According to Holmes’ opening statement, obtained by CNN, he was with Sondland on the terrace of a restaurant in Kiev when the ambassador used his cell phone to call Trump to brief him on a meeting with Zelenskiy. Holmes said Sondland held the phone out because “the president’s voice was very loud and recognizable,” allowing others at the table to hear both sides of the conversation.
Trump asked about “the investigations,” and Sondland assured him that Zelenskiy would do anything Trump asked him to do, according to Holmes’ testimony.
Holmes said he later asked Sondland if the president cared about Ukraine, and Sondland said Trump did not “give a s—- about Ukraine.”
“I asked why not, and Ambassador Sondland stated that the president only cares about ‘big stuff,’” Holmes testified, according to the document posted by CNN. “I noted that there was ‘big stuff’ going on in Ukraine, like a war with Russia, and Ambassador Sondland replied that he meant ‘big stuff’ that benefits the president, like the ‘Biden investigation.”’
Holmes’ testimony undercuts two main thrusts of the Republican defense in the impeachment inquiry: that witnesses thus far didn’t have firsthand knowledge of events, and that Trump wasn’t directly implicated.
This revelation also raises the stakes for Sondland’s public testimony this week.
Sondland, a hotel executive who donated $1 million to Trump’s inaugural committee, answered many of the questions during his closed-door testimony last month by saying he didn’t recall the details of relevant events regarding Ukraine.
The next round of public hearings also includes Lt. Col. Alexander Vindman, a U.S. Army officer assigned to the White House National Security Council who listened in on Trump’s July 25 call with Zelenskiy. He’s previously testified that he was so disturbed by what he heard that he reported his concerns to the NSC’s legal counsel.
Vindman’s statement corroborates the complaint made by an intelligence community whistle-blower who Trump and his Republican allies have repeatedly sought to discredit and dismiss.
Others who are scheduled to testify include: Jennifer Williams, an aide to Vice President Mike Pence; Ambassador Kurt Volker, the former U.S. special envoy to Ukraine; Tim Morrison, an NSC aide focusing on Europe and Russia policy; Laura Cooper, the deputy assistant secretary of Defense for Russian, Ukrainian, and Eurasian affairs; David Hale, the under secretary of State for political affairs; and Fiona Hill, former NSC senior director for Europe and Russia.
When he was a little kid, Alex used to be good at math.
But now as a college student, he’s more interested in English and history.
He’s also into politics. He said he can name the 45 U.S. presidents in order (but he occasionally stumbles around the middle).
Sometimes, the UW-Whitewater student gets tension in his muscles and flings his arms. But he said he doesn’t see many other ways being on the autism spectrum affects his campus experience.
“I’m just more weary of those things as the days go on. I’m getting better and better with adjusting to my environment,” he said. “But I’m still my same old self.”
Alex is figuring out when and to whom he wants to open up about being on the spectrum—maybe when someone asks him about getting more time on tests or another person brings up a relative on the autism spectrum.
At the same time, he’s still trying—like every other college student—to find his identity. But when he opens up about his disability, people sometimes respond by saying they never would have known.
“And in a lot of aspects, I think that’s really good,” he said. “But sometimes in some aspects, I like people that I can trust to tell them some of my issues that I’ve had in the past so they can maybe understand me better now.”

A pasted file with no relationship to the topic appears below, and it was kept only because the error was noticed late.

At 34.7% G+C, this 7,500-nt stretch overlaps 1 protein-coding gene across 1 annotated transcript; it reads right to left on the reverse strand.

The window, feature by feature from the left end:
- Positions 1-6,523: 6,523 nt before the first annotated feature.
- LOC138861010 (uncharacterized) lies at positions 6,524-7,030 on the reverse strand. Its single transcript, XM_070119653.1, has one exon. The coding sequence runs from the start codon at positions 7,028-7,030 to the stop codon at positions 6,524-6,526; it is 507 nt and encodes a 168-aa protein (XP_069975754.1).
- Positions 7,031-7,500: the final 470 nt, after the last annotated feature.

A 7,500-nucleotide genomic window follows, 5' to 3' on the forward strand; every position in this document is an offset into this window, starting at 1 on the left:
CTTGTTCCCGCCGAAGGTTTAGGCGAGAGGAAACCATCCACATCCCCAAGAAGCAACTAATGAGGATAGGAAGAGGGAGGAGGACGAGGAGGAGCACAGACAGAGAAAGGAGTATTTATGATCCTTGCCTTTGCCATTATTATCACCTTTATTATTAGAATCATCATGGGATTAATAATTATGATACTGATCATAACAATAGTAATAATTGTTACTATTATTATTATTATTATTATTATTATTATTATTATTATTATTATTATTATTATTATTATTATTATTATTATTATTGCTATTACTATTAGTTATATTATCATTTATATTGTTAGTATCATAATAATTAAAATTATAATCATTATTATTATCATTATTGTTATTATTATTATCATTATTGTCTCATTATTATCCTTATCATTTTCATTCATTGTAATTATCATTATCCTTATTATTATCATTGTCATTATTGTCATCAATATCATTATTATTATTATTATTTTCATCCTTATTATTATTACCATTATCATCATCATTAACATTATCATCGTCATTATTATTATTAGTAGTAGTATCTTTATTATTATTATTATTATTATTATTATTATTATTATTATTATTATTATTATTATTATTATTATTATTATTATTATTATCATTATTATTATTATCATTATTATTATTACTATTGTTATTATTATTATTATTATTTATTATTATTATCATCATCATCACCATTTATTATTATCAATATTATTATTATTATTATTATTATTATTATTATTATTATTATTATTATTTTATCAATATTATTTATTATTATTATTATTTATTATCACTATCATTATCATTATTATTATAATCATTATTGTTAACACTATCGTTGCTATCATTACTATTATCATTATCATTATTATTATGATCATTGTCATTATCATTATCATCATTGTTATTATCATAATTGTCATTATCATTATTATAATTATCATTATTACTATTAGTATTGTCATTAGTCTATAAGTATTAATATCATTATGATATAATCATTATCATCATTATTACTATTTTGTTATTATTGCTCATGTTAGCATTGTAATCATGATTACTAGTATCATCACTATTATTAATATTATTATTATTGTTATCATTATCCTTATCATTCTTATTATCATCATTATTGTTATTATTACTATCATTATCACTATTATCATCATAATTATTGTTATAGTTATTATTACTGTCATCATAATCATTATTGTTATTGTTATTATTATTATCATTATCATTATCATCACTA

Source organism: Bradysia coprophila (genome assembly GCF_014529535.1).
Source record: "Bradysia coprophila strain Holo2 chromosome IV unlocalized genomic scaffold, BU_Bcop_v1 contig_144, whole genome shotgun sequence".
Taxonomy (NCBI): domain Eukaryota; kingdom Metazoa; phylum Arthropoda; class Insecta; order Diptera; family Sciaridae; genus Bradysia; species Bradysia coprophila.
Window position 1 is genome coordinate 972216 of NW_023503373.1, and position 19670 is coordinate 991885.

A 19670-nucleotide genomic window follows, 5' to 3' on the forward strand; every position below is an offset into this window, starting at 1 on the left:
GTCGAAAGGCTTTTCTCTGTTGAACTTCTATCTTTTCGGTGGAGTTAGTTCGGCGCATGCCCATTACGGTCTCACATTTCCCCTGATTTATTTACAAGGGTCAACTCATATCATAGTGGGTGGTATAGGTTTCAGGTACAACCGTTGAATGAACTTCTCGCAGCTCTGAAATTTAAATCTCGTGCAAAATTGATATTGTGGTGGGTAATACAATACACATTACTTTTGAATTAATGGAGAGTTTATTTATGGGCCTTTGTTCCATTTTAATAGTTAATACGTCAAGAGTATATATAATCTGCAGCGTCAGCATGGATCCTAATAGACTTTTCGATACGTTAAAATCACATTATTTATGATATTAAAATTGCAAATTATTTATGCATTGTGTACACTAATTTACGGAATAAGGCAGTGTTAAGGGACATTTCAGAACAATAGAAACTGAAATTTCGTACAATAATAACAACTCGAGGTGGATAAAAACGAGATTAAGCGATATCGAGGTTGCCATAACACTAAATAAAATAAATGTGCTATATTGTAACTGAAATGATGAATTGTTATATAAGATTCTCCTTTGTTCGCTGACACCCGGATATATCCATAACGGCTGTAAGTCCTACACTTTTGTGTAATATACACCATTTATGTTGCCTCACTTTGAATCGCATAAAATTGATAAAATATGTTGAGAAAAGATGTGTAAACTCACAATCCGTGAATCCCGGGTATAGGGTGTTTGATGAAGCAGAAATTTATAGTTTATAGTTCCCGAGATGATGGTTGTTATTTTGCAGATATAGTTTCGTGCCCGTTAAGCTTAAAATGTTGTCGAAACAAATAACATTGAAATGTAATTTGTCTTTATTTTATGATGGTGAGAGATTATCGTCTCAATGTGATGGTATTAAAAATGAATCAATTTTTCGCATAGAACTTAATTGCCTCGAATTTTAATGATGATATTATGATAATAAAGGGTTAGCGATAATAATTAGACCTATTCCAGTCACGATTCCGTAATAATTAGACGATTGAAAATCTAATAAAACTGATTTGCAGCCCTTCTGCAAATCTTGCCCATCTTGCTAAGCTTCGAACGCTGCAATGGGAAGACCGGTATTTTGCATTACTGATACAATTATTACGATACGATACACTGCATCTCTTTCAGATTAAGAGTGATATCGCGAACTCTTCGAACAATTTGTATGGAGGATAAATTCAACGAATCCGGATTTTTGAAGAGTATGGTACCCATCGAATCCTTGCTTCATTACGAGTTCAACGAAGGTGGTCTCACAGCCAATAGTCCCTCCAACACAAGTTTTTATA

Alex is among an increasing number of students on the autism spectrum attending UW-Whitewater.
Karen Fisher, the disability services coordinator at the Center for Students with Disabilities, remembers having about five such students on her caseload when she started at the university about 15 years ago. More recently, she said, that number is about 100.
“Some of them are geniuses that we were losing prior because they didn’t fit the standard model,” she said. “And now, things are shifting so that their gifts can be seen and valued.”
Leann Smith Dawalt, a senior scientist at UW-Madison’s Waisman Center, said more students on the spectrum attending college is a result of multiple converging trends.
For one, she said, more people of all abilities are pursuing higher education. Additionally, more children on the autism spectrum are receiving diagnoses earlier in their lives, and intervention is happening sooner.
The center says the disorder is “a developmental disability that can cause significant social, communication and behavioral challenges” that now is a broader spectrum that includes what used to be diagnosed separately, such as Asperger syndrome.
While colleges are becoming more accommodating to students on the spectrum, Smith Dawalt said UW-Whitewater was “really ahead of the curve” and “a pioneer” in its programming to support students with disabilities.
She pointed to a summer program for those students before they start on campus. The program helps them transition to college life and connects them to support services.
Fisher said about one-third of students who attend that program are on the autism spectrum. She estimated that in a given summer they might have 65 or 70 students total.
Fisher also mentioned tutoring services offered to students with disabilities.
Alex, who asked The Gazette to publish only his first name because he will be searching for jobs, has been one of those tutors for three years. Because he has his own disability, the students he tutors know he can connect with them in a way others cannot, he said.
Fisher said a study from a few years ago showed students who took advantage of the university’s programming had higher GPAs. The study showed students on the spectrum who attended the summer transition program had an average GPA of 3.3, while the average for all students on the spectrum is 2.99.
She also said these students had higher retention rates. After participating in a two-hour informational meeting before coming to the university, students with autism, she said, were retained for two years and beyond at a rate of 90.66%.